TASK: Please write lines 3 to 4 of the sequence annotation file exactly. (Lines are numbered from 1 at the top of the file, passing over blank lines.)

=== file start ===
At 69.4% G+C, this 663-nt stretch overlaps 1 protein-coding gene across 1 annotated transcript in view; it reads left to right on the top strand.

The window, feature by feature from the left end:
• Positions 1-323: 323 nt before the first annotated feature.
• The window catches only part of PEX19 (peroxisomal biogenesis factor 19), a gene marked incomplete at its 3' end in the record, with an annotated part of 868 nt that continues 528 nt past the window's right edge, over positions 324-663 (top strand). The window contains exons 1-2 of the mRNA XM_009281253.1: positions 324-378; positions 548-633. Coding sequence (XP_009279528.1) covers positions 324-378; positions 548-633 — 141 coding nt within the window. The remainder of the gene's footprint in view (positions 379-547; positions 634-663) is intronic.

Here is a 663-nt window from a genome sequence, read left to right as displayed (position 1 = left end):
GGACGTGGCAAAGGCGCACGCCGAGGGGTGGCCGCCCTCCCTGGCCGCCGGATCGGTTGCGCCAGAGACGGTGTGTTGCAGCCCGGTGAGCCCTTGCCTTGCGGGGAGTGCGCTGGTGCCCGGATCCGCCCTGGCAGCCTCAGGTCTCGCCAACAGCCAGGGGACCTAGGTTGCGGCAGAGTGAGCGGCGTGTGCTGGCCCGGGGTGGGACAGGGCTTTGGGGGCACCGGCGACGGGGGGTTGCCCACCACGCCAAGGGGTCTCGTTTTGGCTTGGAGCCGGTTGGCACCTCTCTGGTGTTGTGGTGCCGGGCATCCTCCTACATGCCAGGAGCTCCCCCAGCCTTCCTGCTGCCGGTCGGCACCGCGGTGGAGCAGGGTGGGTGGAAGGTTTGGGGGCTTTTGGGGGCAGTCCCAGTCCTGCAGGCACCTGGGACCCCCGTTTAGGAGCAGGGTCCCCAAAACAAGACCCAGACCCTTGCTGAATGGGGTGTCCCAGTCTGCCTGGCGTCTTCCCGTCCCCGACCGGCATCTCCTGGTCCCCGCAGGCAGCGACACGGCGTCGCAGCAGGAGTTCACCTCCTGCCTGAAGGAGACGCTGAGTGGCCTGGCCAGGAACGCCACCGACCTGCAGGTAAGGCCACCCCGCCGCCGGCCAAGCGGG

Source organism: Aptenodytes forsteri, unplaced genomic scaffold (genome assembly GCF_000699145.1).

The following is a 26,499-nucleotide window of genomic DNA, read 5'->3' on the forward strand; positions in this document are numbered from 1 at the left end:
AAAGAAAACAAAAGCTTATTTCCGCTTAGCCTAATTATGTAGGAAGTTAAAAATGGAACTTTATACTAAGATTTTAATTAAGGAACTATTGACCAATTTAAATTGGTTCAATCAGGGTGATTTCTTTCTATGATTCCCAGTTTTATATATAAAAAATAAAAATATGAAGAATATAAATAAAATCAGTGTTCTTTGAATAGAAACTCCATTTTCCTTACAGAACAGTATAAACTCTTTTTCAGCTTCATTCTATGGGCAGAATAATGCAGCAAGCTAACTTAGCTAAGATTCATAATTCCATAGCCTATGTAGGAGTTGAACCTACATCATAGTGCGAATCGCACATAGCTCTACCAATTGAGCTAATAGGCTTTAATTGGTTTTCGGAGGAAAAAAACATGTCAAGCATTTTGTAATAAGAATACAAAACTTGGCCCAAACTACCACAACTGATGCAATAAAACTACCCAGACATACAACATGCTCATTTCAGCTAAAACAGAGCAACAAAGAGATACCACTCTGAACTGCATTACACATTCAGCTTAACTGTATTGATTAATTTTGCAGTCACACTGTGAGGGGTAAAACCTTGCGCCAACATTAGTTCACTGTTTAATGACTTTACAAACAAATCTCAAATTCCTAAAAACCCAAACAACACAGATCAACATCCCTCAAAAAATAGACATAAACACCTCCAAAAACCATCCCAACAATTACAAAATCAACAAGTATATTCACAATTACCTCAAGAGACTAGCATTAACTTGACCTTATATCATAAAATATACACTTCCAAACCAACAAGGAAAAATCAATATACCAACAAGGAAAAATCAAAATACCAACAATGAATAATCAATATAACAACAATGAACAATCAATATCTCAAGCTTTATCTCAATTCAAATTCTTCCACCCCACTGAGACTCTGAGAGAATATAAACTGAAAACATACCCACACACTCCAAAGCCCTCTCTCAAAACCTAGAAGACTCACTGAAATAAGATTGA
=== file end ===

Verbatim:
• Positions 1-323: 323 nt before the first annotated feature.
• The window catches only part of PEX19 (peroxisomal biogenesis factor 19), a gene marked incomplete at its 3' end in the record, with an annotated part of 868 nt that continues 528 nt past the window's right edge, over positions 324-663 (top strand). The window contains exons 1-2 of the mRNA XM_009281253.1: positions 324-378; positions 548-633. Coding sequence (XP_009279528.1) covers positions 324-378; positions 548-633 — 141 coding nt within the window. The remainder of the gene's footprint in view (positions 379-547; positions 634-663) is intronic.